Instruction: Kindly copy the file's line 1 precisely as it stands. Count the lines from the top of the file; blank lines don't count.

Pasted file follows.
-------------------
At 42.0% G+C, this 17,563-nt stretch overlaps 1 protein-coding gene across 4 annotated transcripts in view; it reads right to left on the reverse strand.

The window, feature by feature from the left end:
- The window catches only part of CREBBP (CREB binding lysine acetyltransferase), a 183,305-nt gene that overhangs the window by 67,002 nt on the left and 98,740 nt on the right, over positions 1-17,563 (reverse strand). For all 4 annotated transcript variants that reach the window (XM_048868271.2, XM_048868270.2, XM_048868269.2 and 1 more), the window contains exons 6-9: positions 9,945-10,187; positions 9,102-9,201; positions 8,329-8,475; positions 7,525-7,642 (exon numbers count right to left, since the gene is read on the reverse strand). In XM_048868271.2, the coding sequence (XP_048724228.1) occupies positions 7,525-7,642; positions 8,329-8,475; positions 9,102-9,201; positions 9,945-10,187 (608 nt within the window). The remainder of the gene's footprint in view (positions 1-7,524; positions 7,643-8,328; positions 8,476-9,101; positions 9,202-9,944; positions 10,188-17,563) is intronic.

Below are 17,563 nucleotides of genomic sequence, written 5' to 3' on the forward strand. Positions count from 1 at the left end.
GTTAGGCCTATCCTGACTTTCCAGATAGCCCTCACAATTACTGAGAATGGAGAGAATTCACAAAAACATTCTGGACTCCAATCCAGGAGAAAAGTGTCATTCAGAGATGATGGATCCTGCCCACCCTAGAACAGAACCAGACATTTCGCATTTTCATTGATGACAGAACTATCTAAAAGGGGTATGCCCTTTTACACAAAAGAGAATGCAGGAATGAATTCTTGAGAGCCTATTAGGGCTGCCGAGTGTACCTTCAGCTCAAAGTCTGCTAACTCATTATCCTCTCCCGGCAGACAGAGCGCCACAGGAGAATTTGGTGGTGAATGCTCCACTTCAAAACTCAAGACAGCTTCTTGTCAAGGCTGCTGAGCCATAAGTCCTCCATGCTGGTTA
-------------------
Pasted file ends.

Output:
At 42.0% G+C, this 17,563-nt stretch overlaps 1 protein-coding gene across 4 annotated transcripts in view; it reads right to left on the reverse strand.